In the world of live electronic music, it’s common to see two Englishmen bent over a table full of drum machines and effects, resulting in noisy and abstract waves of sound. Ghosting Season, therefore, demonstrate their uncommon traits in two ways: First, Gavin Miller and Thomas Ragsdale have guitars strapped to their chest as they bend over the their table of gadgets. Second, they use these guitars to produce sublime techno in animated, energetic fashion, more akin to rock performances than electronic ones. While this visceral performance aspect may be absent on Ghosting Season’s debut album, the atmospheric pulsing is sharper, more honed, and makes for a cohesive listen beginning to end.
“Ghost Drift” starts the album with perhaps the most straightforward beat, albeit coated in skittering percussion below the kicks and a striking melody constructed out of looped guitar phrases and a multitude of effects. This and the following track “Far End Of The Graveyard” immediately call to mind some of the stellar techno coming from Modern Love. Featuring steady rhythms coupled with floating, grandiose, and otherworldly textures, you might even get away playing them in a set that includes Miles and Andy Stott. Lead single “A Muffled Sound Of Voices” takes this combination in a slower, more cinematic direction. The beat shuffles amidst shimmering guitars that mimic orchestral strings processed through a bank of delays. This more pensive sound pays off in a lovely way with the gentle “Follow Your Eyes,” perhaps one of the strongest tracks here. Piano sounds stutter into an extended melody, giving way to distorted vocals and more string-like loops. The kick is subtle but essential to the movement of this song. It’s a fantastic iteration of Ghosting Season’s elements that sees a more expansive execution on closing piece “13.”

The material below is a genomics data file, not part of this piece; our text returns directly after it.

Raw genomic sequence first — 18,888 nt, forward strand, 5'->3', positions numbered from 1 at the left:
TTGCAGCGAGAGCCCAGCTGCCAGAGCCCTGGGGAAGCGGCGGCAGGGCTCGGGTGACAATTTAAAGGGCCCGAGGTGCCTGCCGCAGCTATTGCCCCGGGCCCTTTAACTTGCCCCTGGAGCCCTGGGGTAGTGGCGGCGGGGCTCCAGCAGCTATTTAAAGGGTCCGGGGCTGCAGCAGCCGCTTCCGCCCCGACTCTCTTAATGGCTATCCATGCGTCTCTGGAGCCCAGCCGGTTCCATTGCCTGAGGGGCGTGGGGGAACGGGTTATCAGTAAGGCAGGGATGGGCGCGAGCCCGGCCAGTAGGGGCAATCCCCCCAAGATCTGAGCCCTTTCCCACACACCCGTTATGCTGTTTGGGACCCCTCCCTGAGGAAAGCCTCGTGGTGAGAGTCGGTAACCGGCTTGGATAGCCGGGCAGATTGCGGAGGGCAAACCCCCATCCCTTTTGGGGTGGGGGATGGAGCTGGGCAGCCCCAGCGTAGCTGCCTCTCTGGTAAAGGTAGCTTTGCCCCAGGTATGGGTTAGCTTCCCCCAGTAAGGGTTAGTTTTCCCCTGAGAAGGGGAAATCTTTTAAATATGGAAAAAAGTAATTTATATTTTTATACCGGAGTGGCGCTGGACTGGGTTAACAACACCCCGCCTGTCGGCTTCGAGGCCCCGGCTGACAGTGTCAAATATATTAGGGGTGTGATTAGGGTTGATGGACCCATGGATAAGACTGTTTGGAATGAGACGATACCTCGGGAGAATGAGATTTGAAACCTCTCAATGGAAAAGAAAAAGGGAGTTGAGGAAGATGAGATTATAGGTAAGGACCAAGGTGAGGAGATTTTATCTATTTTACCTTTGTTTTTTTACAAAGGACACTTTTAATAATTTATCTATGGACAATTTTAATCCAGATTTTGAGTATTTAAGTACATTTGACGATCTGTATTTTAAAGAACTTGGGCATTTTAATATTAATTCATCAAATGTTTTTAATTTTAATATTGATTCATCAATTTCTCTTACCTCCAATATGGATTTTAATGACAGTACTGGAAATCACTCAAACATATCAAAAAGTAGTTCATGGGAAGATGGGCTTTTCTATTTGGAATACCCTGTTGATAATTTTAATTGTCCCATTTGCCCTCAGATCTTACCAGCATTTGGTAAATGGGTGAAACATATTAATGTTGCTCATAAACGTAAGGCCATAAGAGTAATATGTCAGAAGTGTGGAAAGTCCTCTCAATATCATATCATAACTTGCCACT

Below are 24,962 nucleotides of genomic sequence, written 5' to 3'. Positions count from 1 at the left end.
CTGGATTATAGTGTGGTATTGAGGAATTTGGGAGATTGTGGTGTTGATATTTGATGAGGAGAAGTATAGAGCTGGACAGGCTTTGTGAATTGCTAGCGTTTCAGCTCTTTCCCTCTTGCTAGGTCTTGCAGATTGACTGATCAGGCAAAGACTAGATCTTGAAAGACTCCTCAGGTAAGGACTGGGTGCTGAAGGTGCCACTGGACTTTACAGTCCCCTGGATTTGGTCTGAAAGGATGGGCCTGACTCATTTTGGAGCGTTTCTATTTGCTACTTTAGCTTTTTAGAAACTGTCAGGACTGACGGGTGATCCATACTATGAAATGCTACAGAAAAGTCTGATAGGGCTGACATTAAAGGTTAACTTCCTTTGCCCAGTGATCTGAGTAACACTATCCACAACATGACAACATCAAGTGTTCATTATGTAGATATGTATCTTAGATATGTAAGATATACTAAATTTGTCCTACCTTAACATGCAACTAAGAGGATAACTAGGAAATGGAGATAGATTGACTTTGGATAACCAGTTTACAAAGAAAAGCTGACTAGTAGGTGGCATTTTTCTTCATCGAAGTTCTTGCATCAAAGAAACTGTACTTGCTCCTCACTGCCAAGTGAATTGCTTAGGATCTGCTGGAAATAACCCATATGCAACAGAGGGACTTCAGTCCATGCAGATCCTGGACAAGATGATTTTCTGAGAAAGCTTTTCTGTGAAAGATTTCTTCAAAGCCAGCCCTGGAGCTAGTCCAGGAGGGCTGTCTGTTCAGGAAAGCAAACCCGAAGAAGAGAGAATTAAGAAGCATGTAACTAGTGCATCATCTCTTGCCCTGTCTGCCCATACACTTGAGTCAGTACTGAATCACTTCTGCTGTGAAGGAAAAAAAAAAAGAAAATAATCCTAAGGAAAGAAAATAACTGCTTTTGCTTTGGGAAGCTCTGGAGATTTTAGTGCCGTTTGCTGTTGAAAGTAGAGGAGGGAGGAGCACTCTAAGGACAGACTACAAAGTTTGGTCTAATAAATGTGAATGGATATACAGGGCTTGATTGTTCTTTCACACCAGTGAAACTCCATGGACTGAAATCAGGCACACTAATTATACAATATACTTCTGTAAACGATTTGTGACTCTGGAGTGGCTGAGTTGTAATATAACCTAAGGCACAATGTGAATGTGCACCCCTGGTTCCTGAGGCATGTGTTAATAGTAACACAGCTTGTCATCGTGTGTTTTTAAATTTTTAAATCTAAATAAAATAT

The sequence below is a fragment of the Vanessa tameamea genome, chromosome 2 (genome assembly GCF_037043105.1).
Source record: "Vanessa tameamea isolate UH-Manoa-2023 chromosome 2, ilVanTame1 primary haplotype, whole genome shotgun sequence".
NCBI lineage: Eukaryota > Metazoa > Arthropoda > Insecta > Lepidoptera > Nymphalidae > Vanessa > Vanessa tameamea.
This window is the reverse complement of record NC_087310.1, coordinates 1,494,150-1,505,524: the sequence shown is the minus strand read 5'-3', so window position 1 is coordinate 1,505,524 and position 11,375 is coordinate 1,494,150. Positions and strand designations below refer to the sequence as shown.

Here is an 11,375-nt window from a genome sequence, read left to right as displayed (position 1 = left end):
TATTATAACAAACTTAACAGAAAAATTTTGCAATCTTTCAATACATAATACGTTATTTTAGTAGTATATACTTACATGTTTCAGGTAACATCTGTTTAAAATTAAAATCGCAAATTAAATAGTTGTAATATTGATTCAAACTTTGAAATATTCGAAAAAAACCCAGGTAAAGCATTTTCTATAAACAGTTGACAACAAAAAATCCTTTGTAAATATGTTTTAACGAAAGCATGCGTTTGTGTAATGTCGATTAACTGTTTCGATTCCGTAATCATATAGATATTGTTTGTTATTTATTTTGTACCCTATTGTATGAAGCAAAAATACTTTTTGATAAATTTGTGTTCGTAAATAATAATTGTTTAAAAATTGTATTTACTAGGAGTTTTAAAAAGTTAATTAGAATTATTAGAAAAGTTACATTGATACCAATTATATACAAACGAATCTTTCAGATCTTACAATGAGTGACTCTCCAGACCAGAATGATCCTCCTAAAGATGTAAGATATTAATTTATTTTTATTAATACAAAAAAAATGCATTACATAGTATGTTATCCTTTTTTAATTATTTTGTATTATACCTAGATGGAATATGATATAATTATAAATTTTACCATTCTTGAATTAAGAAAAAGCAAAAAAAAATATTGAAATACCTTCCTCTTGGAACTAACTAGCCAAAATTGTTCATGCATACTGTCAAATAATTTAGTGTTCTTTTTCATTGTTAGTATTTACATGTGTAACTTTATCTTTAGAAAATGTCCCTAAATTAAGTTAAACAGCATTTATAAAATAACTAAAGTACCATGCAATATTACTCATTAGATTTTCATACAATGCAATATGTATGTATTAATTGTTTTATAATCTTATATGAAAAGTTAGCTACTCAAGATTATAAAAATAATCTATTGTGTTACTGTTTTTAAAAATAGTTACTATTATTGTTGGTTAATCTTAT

Before we get to the end, though, the album slowing brings itself out of the dark and quiet lull that “Follow Your Eyes” created. The sequence starting with 10-minute “Lie” and “Through Your Teeth” all the way to the energetic “Time Without Question” and “Pio” is marked with inventive rhythms and beautiful passages, demonstrating a flair for making techno more than the sum of its parts. It’s quite bold, then, to cap the album with an eight-minute meditation on vocals-as-instrument that recalls some of the more melodic Sigur Rós epics. The vocals are effected and dissected to such a degree that meaning is difficult to grasp, but the heartfelt emotion pervades the lilting guitar loops and light percussion tying the piece together. The dichotomy between guitar-led music and electronic dance music has been blown apart by songs such as these and makes a strong case that electronic music composition is just like picking up a guitar and working out a tune. The Very Last Of The Saints is a special debut by interesting voices who hopefully have more to say.